July 15, 2016 Weekly Round Up

We’ve hit the halfway point for July and I hope everyone is staying cool in this heat!  It’s been a busy week for me.  On Monday, I gave an online presentation on agricultural leases to the 2016 Generation Next participants.  Thursday found me in Sherman, again talking ag leases.  On Friday, I wrapped things up in Greenville talking key laws for Texas landowner to beware of.  Welcome to those of you joining from these events!

Here are some of the ag law stories in the news this week.

* More Litigation in Trans-Pecos Pipeline Saga.  A federal court lawsuit has been filed by a landowner in Presidio County challenging the ability of the Trans-Pecos pipeline to use eminent domain authority to condemn land for the natural gas pipeline that will run from the Permian Basin to Mexico.  [Read article here and Complaint here.]  The landowner sought a preliminary injunction preventing Trans-Pecos from taking possession of his ranch property upon the entry of the special commissioner ruling on compensation until the court could rule on his constitutional challenge.  [Read Motion here.]  Court documents indicate that the preliminary injunction was denied due to the ongoing state court condemnation proceedings.  [Read Order here.]  The landowner has appealed to the United States Court of Appeals for the Fifth Circuit.

* Special Master Reportedly Recommends Denial of NM Motion to Dismiss in TX v. NM Water Case.  Several news outlets have reported that the Special Master, appointed by the United States Supreme Court, has issued a recommendation that the Court deny New Mexico’s Motion to Dismiss in the Texas v. NM lawsuit pending before the high court.  I have been unable to get my hands on a copy of the recommendation yet, but will share as soon as I can.  You may recall from prior blog posts here and here that Texas sued New Mexico alleging they are violating a 1944 Compact addressing how water is to be allocated along the Rio Grande River.  If the Motion to Dismiss is denied by the Court, the case will proceed.  [Read article here.]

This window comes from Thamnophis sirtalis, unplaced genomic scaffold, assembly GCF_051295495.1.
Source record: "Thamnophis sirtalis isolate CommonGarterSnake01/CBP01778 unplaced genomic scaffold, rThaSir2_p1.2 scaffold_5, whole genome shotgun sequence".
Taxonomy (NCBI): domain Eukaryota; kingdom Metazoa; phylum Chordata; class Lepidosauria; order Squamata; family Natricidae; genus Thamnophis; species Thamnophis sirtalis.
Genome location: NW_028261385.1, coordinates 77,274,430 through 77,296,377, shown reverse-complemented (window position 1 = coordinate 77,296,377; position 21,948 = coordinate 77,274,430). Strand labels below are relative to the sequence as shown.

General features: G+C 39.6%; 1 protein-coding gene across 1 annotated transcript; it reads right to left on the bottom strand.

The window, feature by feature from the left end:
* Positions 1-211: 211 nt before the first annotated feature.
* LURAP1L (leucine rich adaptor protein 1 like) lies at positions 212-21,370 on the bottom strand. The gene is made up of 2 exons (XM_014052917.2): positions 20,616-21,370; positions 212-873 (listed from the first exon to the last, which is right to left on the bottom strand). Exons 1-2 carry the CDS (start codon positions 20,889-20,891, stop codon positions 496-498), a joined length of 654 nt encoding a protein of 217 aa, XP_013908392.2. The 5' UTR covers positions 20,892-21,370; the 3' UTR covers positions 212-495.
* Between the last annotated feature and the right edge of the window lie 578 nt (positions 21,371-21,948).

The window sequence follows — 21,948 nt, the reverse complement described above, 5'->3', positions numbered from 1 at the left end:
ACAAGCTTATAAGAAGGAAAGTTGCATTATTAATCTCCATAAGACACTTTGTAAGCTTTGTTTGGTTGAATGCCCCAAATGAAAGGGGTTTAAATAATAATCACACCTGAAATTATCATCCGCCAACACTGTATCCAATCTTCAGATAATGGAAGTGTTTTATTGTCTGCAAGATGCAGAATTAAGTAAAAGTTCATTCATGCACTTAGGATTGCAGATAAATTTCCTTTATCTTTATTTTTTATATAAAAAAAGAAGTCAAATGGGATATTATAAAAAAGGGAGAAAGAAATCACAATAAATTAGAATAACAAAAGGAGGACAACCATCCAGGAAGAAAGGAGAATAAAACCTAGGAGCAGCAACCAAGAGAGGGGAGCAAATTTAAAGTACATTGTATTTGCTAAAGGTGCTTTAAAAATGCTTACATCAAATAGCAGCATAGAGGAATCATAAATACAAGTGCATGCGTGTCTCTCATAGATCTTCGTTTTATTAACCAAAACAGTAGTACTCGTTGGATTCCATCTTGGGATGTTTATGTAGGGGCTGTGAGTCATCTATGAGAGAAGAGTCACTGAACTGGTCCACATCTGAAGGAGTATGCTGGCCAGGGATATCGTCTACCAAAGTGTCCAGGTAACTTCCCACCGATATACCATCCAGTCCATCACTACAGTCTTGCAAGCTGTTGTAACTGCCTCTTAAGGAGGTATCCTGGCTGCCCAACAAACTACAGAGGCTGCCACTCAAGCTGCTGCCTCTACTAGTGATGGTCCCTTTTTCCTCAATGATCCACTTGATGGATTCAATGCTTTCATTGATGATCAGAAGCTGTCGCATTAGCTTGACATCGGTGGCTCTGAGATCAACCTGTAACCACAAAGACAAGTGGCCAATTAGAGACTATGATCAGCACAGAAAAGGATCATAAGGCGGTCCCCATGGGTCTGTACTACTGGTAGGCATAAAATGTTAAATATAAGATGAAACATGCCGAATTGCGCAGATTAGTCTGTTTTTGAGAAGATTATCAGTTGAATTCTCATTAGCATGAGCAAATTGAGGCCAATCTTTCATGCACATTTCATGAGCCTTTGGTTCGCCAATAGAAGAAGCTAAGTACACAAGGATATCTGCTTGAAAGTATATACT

Kay Ledbetter4

Texas A&M Agrilife photo by Kay Ledbetter

Bill Introduced in House To Exempt Dairy and Livestock Farms from Reach of RCRA.  No doubt originating after the trial court decision in Community Association for Restoration of the Environment v. Cow Palace, LLC, a bill (HR 5685) has been introduced in the US House that would expressly exempt livestock and dairy farms from the reach of the federal Resource Conservation Recovery Act.  You may recall from this prior post, a trial court in Washington recently held that manure spread on fields and held in unlined lagoons constituted solid waste and was governed by this federal statute.  [Read article here.]

*Farmers Need to Prepare for New EPA Worker Protection Standards.  Delta Farm Press ran an article last week outlining changes coming to the EPA’s Worker Protection Standards, which regulate hiring workers to handle and apply pesticides.  The new rules go into effect in January 2017 and 2018.  The rules will require more frequent training and eliminate the grace period formerly given upon hiring a new worker.  [Read article here.]

* 5 Keys to Farm Succession Planning.  I recently came across an article discussing five keys to farm succession planning.  Passing the farm from one generation to the next is by no means an easy process, but these five tips can help at least get the conversation started. [Read article here.]

* Tips for Future Care of Disabled Family Members. Thinking about how to plan for future care of disabled family members can be extremely overwhelming.  The New York Times published an article with some pointers.  Key points here are considering trust instruments, appointments of guardians, and having adequate insurance.  [Read article here.]










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